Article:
Press A (Capital A) to switch to insert mode and move to the end of the file and add a new line. The new line contains the following commands:

sudo apt install cifs-utils

Now we have to add the file server share to the file system table:

//myfileserver/shopfloor /mnt/myfileserver    cifs    user,uid=1000,gid=1000,vers=3.11,credentials=/etc/smbproxy-myfileserver-credentials,auto    0       0

You need to change the file server, share and credential file, if you are using different names.
Depending on your Windows (Server) version you have to use different CIFS versions. This is set by the vers= command.
Here are the supported CIFS versions:

Windows versionCIFS version
Windows Server 2016+2019
Windows 10 1607 and newer
3.11
Windows Server 2012R2
Windows 8.1
3.02
Windows Server 2012
Windows 8
3.00

Again press ESC and then :wq and ENTER to save the file and exit the editor.

If the steps have been completed, we can check if it is working by mounting the file share:

mount /mnt/myfileserver

4. Create local user for your machines

Now it is time to create a user for your machines to connect to the proxy:
First we create a user proxy-access-user.

adduser proxy-access-user

This user is not allowed to log on locally:

usermod proxy-access-user --shell /usr/sbin/nologin

Of course this user needs a password:

smbpasswd -a proxy-access-user

And it needs access rights for the mounted file server share.

chown -Rv proxy-access-user:proxy-access-user /mnt/myfileserver

5. Set up Samba shares

The next step if to the Samba which share(s) we want to provide to our shopfloor machines. The entire configuration is handled in the configuration file /etc/samba/smb.conf.

Open it with the editor:

sudo vim /etc/samba/smb.conf

The file already contains a lot of configuration items. You can use them if you want or clear the file and start from scratch. If you want to clear the file, enter gg to jump to the first line and then dG to delete the content.

Here is the required content of the file:

[global]
lanman auth = Yes
load printers = No
log file = /var/log/samba/log.%m
logging = file
map to guest = Bad User
max log size = 1000
ntlm auth = ntlmv1-permitted
obey pam restrictions = Yes
pam password change = Yes
panic action = /usr/share/samba/panic-action %d
passwd chat = *Enter\snew\s*\spassword:* %n\n *Retype\snew\s*\spassword:* %n\n *password\supdated\ssuccessfully* .
passwd program = /usr/bin/passwd %u
server min protocol = NT1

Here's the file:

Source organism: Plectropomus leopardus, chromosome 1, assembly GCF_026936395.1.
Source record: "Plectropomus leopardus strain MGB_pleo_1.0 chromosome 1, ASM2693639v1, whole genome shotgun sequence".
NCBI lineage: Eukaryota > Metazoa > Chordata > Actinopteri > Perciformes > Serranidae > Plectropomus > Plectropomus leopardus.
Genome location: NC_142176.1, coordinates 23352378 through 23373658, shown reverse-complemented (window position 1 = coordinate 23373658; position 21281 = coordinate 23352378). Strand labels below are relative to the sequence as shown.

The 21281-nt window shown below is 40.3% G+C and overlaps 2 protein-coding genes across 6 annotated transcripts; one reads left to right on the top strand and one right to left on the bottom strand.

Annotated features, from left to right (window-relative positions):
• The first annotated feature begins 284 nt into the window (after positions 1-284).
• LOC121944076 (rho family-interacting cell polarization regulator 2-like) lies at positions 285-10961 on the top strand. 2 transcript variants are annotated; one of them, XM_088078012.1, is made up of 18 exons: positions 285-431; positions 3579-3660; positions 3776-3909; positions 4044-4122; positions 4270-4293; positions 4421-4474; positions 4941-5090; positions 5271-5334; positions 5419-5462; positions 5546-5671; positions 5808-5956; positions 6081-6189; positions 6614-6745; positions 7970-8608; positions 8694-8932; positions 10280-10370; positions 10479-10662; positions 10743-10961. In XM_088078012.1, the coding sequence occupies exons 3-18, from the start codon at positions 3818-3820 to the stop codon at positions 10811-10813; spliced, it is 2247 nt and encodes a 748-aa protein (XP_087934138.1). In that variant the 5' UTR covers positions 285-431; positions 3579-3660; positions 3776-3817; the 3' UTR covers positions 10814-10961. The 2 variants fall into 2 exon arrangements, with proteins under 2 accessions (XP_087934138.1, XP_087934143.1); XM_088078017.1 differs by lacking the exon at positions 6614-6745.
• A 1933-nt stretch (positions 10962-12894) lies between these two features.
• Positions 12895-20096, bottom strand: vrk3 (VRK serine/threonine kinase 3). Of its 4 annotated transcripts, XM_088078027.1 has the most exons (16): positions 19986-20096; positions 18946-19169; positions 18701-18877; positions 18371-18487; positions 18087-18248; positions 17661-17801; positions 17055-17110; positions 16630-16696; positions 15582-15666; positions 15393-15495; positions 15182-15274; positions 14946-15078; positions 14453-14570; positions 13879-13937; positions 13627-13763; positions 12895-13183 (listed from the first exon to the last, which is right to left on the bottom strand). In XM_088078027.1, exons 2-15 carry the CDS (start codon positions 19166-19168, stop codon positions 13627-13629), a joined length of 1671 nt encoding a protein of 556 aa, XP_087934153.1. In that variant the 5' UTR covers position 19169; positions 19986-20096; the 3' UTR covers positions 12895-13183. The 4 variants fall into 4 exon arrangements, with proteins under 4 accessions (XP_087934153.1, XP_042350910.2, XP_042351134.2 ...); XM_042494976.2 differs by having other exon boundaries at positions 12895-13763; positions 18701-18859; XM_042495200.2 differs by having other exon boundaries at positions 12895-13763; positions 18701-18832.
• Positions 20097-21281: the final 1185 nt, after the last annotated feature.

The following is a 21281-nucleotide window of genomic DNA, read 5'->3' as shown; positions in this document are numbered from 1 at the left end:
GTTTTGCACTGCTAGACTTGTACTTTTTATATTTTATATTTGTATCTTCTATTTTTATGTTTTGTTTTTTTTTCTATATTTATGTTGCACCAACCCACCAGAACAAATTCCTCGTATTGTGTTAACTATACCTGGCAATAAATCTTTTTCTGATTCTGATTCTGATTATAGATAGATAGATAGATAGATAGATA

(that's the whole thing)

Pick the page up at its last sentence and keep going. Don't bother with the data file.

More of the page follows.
server role = standalone server
server string = %h server (Samba, Ubuntu)
unix password sync = Yes
usershare allow guests = Yes
wins support = Yes
idmap config * : backend = tdb
browseable = No
case sensitive = Yes
ea support = No
map archive = No
store dos attributes = No
 
#File share 1 shopfloor 
[shopfloor]
browseable = Yes
create mask = 0777
directory mask = 0777
force create mode = 0777
force directory mode = 0777
force group = proxy-access-user
force user = proxy-access-user
path = /mnt/myfileserver/shopfloor
valid users = proxy-access-user @proxy-access-user
write list = proxy-access-user @proxy-access-user

#File share 2 subfolder
[subfolder]
browseable = Yes
create mask = 0777
directory mask = 0777
force create mode = 0777
force directory mode = 0777
force group = proxy-access-user
force user = proxy-access-user
path = /mnt/myfileserver/shopfloor/mysubfolder
valid users = proxy-access-user @proxy-access-user
write list = proxy-access-user @proxy-access-user

The settings below [global] can stay. For each share you want to provide, you need to add a new section beginning with [sharename]. In the settings below, you mainly need to change the path.

If you want to use different users for your shares, you have to go back to the user creation and change the users and groups in the Samba config file.

Press ESC and then :wq and ENTER to save the file and exit the editor.

Test your connection

This completes the installation and the setup of your Samba server and file server mounts.
You can now test the connection to the proxy.
The connection SMB proxy to file server have we checked earlier, so this should work at this point.
Also recheck if your CIFS version is compatible to your file server Windows version. Otherwise change the file /etc/fstab.